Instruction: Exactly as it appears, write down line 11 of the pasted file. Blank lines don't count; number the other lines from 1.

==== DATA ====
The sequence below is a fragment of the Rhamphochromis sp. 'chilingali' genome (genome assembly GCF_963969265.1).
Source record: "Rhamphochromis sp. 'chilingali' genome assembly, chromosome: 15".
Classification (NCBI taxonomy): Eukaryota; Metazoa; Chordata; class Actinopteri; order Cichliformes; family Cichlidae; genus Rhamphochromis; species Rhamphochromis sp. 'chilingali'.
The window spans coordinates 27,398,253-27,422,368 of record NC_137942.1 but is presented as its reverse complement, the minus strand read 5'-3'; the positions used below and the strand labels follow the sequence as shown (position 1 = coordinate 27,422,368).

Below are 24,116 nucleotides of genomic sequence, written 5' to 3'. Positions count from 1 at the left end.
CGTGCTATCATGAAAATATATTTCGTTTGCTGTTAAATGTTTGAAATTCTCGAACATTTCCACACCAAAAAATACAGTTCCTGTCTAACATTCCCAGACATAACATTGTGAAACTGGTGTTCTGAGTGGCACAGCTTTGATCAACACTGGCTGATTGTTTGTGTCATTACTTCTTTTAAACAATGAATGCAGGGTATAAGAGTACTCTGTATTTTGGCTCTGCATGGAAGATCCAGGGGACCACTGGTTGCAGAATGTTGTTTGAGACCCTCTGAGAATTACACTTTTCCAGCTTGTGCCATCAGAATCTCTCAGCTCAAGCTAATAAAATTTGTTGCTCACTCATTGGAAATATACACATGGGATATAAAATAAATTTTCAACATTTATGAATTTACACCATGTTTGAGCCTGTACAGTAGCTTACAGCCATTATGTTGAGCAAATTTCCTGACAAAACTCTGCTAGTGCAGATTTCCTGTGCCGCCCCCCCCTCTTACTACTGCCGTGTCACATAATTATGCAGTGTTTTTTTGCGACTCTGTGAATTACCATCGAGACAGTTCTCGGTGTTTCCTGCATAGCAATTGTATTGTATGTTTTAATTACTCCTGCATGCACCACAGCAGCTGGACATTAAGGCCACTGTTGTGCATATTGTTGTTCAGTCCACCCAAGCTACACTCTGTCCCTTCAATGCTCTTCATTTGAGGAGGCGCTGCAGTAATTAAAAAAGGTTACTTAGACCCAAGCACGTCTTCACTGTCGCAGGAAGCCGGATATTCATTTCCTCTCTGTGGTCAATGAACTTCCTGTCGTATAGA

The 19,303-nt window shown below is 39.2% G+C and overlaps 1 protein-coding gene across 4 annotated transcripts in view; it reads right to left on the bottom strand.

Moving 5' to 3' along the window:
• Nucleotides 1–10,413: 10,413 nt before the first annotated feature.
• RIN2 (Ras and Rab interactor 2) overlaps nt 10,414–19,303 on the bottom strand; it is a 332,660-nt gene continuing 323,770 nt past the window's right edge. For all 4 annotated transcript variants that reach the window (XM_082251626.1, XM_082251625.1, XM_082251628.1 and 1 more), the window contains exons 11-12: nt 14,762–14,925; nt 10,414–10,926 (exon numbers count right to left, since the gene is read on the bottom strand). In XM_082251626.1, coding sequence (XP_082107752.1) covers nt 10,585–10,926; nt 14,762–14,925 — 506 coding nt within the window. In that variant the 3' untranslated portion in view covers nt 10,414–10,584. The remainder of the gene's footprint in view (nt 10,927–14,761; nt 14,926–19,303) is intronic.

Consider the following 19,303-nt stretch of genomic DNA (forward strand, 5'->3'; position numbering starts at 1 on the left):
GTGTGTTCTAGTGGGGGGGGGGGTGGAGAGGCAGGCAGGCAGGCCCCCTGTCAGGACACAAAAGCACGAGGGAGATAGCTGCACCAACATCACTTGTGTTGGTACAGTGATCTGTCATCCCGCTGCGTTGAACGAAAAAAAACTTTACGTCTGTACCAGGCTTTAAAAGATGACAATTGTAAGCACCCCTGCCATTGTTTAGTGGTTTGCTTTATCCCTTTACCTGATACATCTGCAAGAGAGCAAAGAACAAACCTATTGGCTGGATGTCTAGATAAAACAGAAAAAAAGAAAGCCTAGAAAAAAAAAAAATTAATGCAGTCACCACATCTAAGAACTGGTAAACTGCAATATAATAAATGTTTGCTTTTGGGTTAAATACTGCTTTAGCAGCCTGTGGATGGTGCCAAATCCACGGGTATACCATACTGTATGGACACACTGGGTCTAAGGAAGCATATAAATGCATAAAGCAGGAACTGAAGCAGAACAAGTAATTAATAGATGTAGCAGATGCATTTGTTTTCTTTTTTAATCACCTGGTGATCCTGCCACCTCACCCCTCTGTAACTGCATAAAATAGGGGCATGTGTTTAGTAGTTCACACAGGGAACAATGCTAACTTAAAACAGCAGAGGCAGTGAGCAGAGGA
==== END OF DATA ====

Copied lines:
Consider the following 19,303-nt stretch of genomic DNA (forward strand, 5'->3'; position numbering starts at 1 on the left):